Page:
The Body of God: Wright, Serre, and Nature Study


Those who read philosophy will often notice a recurring mention of nature. Thomas Hobbes and John Locke have their states of nature. Hegel has a philosophy of nature. Nietzsche stresses the importance of interpreting nature. Ancient Chinese philosophers see the structure of language as being reflective of the structure of nature. This is an arbitrarily formed list: Readers will surely have other examples spring to mind. This incessant talk of nature throughout the history of the field of philosophy should serve as a tip off that nature is worth thinking about.

The mention of nature, or should I say Nature, that I would like to focus on comes from an interview given by the architect Frank Lloyd Wright. “There is no school that is worth its existence, except as it is a form of Nature study,” he says. Going even further, he describes this capital n Nature as being, “all the body of God that we’re ever going to see.” It is worthwhile to take a moment to reflect on whether our own, or your own, course of study is a form of Nature study. In order to do this, we must first understand just what Wright means.

Let us first think about the role that nature (or Nature) has likely played for us. Nature acts as the great humbler in our lives. But also, the great supporter. Our first love, and our first enemy. Nature brings wonders such as snow when we are children. It gets us out of going to school. It provides bugs, birds, and legged animals for us to be in awe over. It also brings storms and lightning and deadly disasters. Events that bring us disappointment and fear and tragedy. Nature does all of these things with complete indifference. Reminding us that we are simply here. We are not consequential.

Despite this potentially dour affectation of nature, I have always been in love with n/Nature. This is surely inspired by my upbringing in rural West Virginia. From years of being surrounded by natural beauty. By the feeling of breathlessness that to this day accompanies the feeling of looking out over the river by my childhood home.


I can navigate to that particular spot with my eyes closed. You walk across the field. Down into the inlet. Across to the first island. If you go around, you won’t get your clothes wet. Make the leap over the notch the water has carved in the pointed edge of the first island. And when you walk out on the edge, that is when it hits you. The clouds. The sweeping mountain scene. The blue sky. The expanse. You are hit with a feeling of being unimportant in the most beautiful way. No matter what you do, that scene will be there. And you realize that not mattering is exactly what you needed in that moment. Sometimes, we must be reminded that we are not the center of the world.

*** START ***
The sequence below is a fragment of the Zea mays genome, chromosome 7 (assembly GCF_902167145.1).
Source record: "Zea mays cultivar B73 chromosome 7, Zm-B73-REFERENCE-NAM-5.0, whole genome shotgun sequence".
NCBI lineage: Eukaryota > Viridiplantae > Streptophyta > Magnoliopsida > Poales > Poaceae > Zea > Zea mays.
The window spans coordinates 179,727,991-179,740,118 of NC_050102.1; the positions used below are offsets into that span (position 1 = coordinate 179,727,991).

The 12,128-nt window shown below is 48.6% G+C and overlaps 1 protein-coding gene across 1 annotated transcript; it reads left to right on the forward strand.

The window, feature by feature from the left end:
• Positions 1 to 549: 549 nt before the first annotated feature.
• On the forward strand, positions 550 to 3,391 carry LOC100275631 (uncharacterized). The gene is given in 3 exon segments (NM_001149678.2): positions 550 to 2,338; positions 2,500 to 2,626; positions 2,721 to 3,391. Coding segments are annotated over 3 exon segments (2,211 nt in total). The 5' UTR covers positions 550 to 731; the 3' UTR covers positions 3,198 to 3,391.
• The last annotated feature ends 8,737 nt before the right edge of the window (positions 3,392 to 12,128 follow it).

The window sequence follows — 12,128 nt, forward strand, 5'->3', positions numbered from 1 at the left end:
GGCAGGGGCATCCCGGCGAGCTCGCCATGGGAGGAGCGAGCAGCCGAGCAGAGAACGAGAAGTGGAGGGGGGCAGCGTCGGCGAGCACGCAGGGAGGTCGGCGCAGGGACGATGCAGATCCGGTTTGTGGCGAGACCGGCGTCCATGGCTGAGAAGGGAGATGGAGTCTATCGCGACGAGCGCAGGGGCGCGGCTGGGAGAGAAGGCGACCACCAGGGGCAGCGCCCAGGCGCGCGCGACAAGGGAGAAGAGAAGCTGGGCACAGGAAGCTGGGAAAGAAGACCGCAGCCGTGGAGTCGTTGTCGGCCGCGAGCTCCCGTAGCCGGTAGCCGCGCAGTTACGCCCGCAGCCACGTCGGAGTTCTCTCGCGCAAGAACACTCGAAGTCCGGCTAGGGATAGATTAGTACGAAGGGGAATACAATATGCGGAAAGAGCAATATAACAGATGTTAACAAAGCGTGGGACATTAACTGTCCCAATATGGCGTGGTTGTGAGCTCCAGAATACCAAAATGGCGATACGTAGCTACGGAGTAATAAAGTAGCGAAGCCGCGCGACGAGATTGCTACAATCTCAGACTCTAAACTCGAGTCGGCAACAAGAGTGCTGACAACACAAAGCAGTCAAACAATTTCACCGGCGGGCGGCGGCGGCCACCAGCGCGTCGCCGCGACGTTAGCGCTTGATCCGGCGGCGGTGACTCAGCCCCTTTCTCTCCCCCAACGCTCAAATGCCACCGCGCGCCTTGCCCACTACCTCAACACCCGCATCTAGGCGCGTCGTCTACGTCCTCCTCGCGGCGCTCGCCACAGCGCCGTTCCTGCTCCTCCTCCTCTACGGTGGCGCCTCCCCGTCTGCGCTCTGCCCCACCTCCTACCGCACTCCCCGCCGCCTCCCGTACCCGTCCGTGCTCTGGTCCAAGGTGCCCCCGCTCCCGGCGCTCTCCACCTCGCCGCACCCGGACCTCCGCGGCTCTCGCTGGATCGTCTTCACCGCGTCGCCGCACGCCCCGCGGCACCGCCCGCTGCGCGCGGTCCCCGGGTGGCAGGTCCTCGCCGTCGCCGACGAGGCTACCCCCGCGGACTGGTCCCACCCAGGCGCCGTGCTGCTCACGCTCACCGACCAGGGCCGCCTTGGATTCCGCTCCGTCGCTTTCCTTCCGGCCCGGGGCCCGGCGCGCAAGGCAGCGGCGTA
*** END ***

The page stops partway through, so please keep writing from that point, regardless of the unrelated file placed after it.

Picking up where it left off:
In keeping with this existential Copernican revolution, we can look to our own Harvard Yard for a similar sentiment. “What is man that thou art mindful of him.” This is inscribed on Emerson Hall, the philosophy building at Harvard. The message is something that any good naturalist should adhere to. A thought surely had by anyone who has gazed upon a scene such as my mountain vista. This is edging closer to Wright’s Nature. The Nature that is the only body of God we are ever going to get to see.

For those readers who are thinking to themselves, “There is no way I am going to study biology,” let us return to providing a definition of Nature study. A useful, analogous sentiment to that of Wright’s can be sourced from mathematician Jean-Pierre Serre: “While other sciences search for the rules that God has chosen for the Universe, we Mathematicians search for the rules that even God has to obey.”

In Serre’s line, we see a shift from regarding nature as merely the things outdoors to what Wright wants us to see it as: the root of our experienced phenomena. Nature study can therefore occur in something as seemingly far removed as abstract, pure mathematics or something as applied as computational microbiology.

The motivation for this kind of study is the awe and wonder that can be felt standing at the edge of my river. Or the feeling of amazement when you complete a math proof. Or when you finish a breathtaking novel. There is not a set list of forms of Nature study. You will not find it as an addendum to your university’s course of study listing.

Wright gives no further guideline of what to study, to do so would in a sense be ludicrous. Instead, he leaves it as an exercise to us to ensure that what we are doing, that the education we are receiving, is a form of Nature study.

Henry A. Cerbone ’23, a special concentrator in Ontology of Autonomous Systems, lives in Adams House. His column "Academic Flotsam" appears on alternate Wednesdays.

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